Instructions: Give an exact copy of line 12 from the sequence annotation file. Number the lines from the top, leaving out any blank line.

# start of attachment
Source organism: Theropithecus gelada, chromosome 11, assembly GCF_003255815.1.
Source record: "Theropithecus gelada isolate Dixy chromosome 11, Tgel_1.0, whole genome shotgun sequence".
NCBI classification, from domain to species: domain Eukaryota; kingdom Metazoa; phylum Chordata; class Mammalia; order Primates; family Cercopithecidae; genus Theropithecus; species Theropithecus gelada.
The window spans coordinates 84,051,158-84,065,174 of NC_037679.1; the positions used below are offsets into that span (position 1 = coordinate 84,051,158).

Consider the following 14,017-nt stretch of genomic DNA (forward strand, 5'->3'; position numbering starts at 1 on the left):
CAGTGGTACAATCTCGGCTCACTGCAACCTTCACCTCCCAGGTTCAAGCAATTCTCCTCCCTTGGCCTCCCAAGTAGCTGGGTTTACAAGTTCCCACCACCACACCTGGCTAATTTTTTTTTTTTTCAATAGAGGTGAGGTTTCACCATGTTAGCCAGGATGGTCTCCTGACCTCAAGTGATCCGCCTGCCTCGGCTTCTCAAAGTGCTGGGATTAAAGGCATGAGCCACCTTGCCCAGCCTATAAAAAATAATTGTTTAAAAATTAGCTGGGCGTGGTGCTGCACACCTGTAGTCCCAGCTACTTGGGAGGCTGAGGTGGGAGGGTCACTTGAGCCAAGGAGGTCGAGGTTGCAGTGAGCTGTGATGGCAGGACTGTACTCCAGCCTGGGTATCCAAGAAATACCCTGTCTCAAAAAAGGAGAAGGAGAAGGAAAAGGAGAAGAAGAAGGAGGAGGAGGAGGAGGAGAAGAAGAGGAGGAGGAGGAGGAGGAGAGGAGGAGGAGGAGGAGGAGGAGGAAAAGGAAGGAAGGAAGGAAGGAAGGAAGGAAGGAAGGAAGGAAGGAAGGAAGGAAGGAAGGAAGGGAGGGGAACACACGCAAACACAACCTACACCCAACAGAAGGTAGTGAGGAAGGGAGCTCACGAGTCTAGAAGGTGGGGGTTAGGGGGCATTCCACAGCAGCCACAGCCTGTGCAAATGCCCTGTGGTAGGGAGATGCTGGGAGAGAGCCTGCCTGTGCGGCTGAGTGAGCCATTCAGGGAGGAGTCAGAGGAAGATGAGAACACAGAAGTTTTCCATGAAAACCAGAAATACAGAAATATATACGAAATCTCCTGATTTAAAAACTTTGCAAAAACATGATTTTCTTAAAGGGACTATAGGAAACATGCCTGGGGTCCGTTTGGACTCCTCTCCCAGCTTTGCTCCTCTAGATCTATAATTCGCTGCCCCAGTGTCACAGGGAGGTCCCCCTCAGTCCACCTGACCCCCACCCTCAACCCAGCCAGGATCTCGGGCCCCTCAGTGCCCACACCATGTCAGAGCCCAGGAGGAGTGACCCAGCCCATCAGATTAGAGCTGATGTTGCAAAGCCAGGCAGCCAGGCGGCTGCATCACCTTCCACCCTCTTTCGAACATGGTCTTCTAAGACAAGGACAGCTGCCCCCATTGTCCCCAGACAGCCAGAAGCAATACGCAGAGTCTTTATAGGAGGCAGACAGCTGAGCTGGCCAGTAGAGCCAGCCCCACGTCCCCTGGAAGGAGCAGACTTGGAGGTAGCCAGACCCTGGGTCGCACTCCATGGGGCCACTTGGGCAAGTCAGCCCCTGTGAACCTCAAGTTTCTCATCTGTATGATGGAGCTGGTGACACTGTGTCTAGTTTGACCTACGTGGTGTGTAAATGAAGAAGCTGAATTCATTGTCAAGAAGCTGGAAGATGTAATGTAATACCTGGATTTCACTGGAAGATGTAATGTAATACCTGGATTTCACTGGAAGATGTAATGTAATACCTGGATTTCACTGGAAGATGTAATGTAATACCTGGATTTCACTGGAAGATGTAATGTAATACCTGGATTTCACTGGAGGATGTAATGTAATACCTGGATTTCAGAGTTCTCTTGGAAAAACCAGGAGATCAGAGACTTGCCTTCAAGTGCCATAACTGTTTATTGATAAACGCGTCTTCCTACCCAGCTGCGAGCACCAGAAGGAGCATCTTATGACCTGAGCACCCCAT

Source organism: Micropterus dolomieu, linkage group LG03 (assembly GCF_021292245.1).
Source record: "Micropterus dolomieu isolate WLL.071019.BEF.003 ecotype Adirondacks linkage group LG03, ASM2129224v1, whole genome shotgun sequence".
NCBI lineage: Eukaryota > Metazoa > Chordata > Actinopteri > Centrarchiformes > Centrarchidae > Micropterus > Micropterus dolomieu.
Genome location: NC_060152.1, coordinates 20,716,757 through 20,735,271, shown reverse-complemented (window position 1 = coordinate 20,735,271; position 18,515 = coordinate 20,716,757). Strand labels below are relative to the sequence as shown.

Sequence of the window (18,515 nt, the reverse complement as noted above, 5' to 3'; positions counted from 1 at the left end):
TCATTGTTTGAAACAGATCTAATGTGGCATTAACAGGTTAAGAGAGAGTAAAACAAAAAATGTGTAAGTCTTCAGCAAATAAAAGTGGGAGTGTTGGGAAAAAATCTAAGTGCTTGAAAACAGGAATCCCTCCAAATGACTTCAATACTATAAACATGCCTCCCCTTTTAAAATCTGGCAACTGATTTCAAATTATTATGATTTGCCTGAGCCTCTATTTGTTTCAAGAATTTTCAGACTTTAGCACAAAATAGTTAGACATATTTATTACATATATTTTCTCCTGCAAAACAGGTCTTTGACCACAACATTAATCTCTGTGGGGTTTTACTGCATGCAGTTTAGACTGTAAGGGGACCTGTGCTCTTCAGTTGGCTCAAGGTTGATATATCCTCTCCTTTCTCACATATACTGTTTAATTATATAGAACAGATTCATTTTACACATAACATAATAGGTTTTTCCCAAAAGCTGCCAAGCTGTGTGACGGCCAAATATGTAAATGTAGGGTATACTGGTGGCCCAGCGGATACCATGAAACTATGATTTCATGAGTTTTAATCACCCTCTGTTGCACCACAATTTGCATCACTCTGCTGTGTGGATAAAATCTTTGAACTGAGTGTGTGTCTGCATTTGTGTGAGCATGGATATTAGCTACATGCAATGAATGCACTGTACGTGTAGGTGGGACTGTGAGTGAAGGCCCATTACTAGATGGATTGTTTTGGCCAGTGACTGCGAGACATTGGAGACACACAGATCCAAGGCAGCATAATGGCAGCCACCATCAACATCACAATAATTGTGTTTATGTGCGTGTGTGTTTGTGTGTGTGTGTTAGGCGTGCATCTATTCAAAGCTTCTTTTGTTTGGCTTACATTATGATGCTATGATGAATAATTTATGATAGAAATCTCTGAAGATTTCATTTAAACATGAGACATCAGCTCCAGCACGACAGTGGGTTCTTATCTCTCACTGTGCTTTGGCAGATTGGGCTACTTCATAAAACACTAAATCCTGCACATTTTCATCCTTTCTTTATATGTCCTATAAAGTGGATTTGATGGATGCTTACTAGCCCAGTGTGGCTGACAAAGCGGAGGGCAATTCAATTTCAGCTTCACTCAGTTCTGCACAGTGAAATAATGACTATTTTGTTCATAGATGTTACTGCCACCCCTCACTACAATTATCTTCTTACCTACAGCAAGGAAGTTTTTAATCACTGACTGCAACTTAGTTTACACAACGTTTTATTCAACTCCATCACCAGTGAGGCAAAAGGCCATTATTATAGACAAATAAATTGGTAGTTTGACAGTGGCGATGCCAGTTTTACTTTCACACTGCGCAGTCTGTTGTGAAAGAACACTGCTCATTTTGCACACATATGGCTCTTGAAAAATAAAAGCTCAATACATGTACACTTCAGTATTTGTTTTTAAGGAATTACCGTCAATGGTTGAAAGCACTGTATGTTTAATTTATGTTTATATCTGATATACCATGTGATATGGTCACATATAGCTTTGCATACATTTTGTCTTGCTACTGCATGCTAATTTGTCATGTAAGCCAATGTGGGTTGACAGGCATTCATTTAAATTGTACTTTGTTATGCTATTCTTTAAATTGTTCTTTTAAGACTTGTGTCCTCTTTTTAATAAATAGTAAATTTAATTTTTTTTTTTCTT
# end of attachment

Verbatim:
TCATTGTTTGAAACAGATCTAATGTGGCATTAACAGGTTAAGAGAGAGTAAAACAAAAAATGTGTAAGTCTTCAGCAAATAAAAGTGGGAGTGTTGGGAAAAAATCTAAGTGCTTGAAAACAGGAATCCCTCCAAATGACTTCAATACTATAAACATGCCTCCCCTTTTAAAATCTGGCAACTGATTTCAAATTATTATGATTTGCCTGAGCCTCTATTTGTTTCAAGAATTTTCAGACTTTAGCACAAAATAGTTAGACATATTTATTACATATATTTTCTCCTGCAAAACAGGTCTTTGACCACAACATTAATCTCTGTGGGGTTTTACTGCATGCAGTTTAGACTGTAAGGGGACCTGTGCTCTTCAGTTGGCTCAAGGTTGATATATCCTCTCCTTTCTCACATATACTGTTTAATTATATAGAACAGATTCATTTTACACATAACATAATAGGTTTTTCCCAAAAGCTGCCAAGCTGTGTGACGGCCAAATATGTAAATGTAGGGTATACTGGTGGCCCAGCGGATACCATGAAACTATGATTTCATGAGTTTTAATCACCCTCTGTTGCACCACAATTTGCATCACTCTGCTGTGTGGATAAAATCTTTGAACTGAGTGTGTGTCTGCATTTGTGTGAGCATGGATATTAGCTACATGCAATGAATGCACTGTACGTGTAGGTGGGACTGTGAGTGAAGGCCCATTACTAGATGGATTGTTTTGGCCAGTGACTGCGAGACATTGGAGACACACAGATCCAAGGCAGCATAATGGCAGCCACCATCAACATCACAATAATTGTGTTTATGTGCGTGTGTGTTTGTGTGTGTGTGTTAGGCGTGCATCTATTCAAAGCTTCTTTTGTTTGGCTTACATTATGATGCTATGATGAATAATTTATGATAGAAATCTCTGAAGATTTCATTTAAACATGAGACATCAGCTCCAGCACGACAGTGGGTTCTTATCTCTCACTGTGCTTTGGCAGATTGGGCTACTTCATAAAACACTAAATCCTGCACATTTTCATCCTTTCTTTATATGTCCTATAAAGTGGATTTGATGGATGCTTACTAGCCCAGTGTGGCTGACAAAGCGGAGGGCAATTCAATTTCAGCTTCACTCAGTTCTGCACAGTGAAATAATGACTATTTTGTTCATAGATGTTACTGCCACCCCTCACTACAATTATCTTCTTACCTACAGCAAGGAAGTTTTTAATCACTGACTGCAACTTAGTTTACACAACGTTTTATTCAACTCCATCACCAGTGAGGCAAAAGGCCATTATTATAGACAAATAAATTGGTAGTTTGACAGTGGCGATGCCAGTTTTACTTTCACACTGCGCAGTCTGTTGTGAAAGAACACTGCTCATTTTGCACACATATGGCTCTTGAAAAATAAAAGCTCAATACATGTACACTTCAGTATTTGTTTTTAAGGAATTACCGTCAATGGTTGAAAGCACTGTATGTTTAATTTATGTTTATATCTGATATACCATGTGATATGGTCACATATAGCTTTGCATACATTTTGTCTTGCTACTGCATGCTAATTTGTCATGTAAGCCAATGTGGGTTGACAGGCATTCATTTAAATTGTACTTTGTTATGCTATTCTTTAAATTGTTCTTTTAAGACTTGTGTCCTCTTTTTAATAAATAGTAAATTTAATTTTTTTTTTTCTT